One of the reasons for the AR-15’s popularity in America is its modularity. AR-15 calibers can easily be changed by simply popping out two pins and replacing the upper receiver.
This ability has supported an industry of many different calibers for AR rifles. Gun buyers and builders have many choices, and you may be wondering about them and which one you should choose.
In this article, we’ll take a look at some of the most popular AR 15 calibers. We’re going to focus only on calibers which use standard AR-15 receivers, ignoring AR-10 and pistol caliber options (for now).
.223 vs 5.56
The .223/5.56 is the caliber associated with the AR-15 and its military cousins, the M4 and M16. Although the 5.56 NATO is a military version of the .223 Remington, there are minor differences between the two cartridges.
Any rifle that can fire 5.56 NATO can safely fire .223 Remington, as is the case with almost every AR-15 available. Firing a 5.56 NATO round in a .223 Remington chamber can create some complications and even unsafe situations. The latter is almost never an issue with AR-15 rifles but is more common in sporting rifles.
Some rifles may have a .223 Wylde chamber designation. The .223 Wylde is not a separate round in itself, but rather a hybrid chamber that can safely use both 5.56 NATO and .223 Remington cartridge. The .223 Wylde chamber is also considered to promote better accuracy.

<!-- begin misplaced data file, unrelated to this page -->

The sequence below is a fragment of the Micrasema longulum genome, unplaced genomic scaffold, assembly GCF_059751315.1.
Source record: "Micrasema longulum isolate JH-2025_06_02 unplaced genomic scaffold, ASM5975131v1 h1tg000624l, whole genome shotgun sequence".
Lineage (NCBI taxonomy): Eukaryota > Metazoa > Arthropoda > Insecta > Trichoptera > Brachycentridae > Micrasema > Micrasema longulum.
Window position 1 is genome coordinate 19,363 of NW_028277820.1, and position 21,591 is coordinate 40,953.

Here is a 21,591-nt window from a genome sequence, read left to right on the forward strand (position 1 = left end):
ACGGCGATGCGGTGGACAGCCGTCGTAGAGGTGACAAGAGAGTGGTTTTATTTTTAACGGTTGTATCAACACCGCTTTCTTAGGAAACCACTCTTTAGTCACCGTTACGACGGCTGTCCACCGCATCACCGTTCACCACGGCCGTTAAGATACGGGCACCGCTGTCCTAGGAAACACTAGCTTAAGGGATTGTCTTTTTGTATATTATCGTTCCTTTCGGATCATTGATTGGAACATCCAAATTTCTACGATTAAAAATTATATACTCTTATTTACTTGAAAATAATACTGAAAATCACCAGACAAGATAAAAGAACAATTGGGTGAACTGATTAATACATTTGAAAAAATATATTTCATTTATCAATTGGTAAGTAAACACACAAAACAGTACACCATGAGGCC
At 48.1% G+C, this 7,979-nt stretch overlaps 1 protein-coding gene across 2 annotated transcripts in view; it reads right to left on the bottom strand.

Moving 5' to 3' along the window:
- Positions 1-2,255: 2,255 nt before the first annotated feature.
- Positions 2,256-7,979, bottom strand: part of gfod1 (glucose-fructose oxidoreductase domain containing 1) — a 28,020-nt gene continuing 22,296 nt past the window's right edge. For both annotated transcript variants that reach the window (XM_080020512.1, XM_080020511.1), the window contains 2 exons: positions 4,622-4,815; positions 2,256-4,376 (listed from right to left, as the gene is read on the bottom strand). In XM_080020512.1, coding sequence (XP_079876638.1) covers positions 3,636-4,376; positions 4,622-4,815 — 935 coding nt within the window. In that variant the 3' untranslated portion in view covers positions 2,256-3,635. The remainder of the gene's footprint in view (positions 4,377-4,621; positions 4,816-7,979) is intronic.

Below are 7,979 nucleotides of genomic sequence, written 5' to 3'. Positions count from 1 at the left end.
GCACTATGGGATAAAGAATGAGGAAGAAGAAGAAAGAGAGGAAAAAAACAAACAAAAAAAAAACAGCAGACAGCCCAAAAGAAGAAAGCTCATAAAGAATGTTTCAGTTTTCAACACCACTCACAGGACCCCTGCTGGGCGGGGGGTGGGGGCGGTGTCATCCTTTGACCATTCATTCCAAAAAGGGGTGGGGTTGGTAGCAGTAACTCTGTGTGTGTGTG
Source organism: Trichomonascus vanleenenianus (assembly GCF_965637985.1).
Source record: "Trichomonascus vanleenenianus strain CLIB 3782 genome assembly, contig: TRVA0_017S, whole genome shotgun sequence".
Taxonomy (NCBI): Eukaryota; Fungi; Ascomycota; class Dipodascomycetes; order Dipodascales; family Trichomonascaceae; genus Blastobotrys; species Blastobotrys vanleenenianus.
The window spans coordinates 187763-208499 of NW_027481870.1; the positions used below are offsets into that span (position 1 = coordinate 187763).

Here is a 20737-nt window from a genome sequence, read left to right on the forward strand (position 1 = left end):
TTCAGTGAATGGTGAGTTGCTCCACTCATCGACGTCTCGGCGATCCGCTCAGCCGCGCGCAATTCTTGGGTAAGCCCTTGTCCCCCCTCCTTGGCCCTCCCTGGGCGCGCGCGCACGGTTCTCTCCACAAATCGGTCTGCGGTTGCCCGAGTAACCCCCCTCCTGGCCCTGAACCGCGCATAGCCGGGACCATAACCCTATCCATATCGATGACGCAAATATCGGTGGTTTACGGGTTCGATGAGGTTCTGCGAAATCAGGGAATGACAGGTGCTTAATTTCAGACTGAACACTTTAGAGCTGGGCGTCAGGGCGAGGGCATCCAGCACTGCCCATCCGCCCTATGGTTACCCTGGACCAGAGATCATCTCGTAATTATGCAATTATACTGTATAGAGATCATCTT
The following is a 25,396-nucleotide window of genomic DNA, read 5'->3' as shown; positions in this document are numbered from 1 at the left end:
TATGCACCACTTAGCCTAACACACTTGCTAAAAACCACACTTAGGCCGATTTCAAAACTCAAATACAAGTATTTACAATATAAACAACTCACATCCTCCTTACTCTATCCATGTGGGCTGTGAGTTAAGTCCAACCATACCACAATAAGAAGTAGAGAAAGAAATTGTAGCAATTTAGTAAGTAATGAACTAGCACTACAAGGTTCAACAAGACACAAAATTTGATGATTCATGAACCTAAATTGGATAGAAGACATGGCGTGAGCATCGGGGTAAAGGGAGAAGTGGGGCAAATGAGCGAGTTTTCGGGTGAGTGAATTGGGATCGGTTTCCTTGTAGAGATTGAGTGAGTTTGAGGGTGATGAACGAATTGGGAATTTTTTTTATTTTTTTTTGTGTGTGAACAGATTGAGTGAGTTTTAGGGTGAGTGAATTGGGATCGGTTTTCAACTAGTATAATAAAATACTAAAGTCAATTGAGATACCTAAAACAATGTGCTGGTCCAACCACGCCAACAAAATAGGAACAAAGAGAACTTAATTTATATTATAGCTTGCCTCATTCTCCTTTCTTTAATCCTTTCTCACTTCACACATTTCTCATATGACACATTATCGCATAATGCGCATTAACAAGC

The 5.56 NATO was adopted because the cartridges are lightweight and produce low recoil for easy control in rapid fire. A typical .223/5.56 cartridge will shoot a bullet between 50-65 grains at a speed of around 3,000-3,200 Feet Per Second. The lightweight, high-velocity projectile is noted for its ability to tumble, split, and separate upon hitting small targets.
Other bullet selections are loaded from 40-grain varmint rounds to 77-grain long range hunting and shooting rounds. 80 and 90-grain bullets are also sometimes loaded for competition shooting events, but typically are too long to function from the magazine and must be loaded one at a time.
.223/5.56 remains popular in part because it is so common. There are a huge number of guns, accessories, magazines and other parts available. Of all the centerfire rifle cartridges for the AR-15, both .223 and 5.56 are among the cheapest available. At the time of this writing, brass-cased .223 and 5.56 cartridges can be frequently bought in bulk for 30 to 40 cents a round – while other cartridges can easily cost double that for factory ammo.
The low recoil is another reason many people gravitate towards this caliber. The semi-automatic operating system of the AR-15 combined with the lightweight, small caliber round makes for very low recoil. This makes it easy to stay on target and makes it easy for anybody to shoot it safely and effectively – regardless of age or physical status.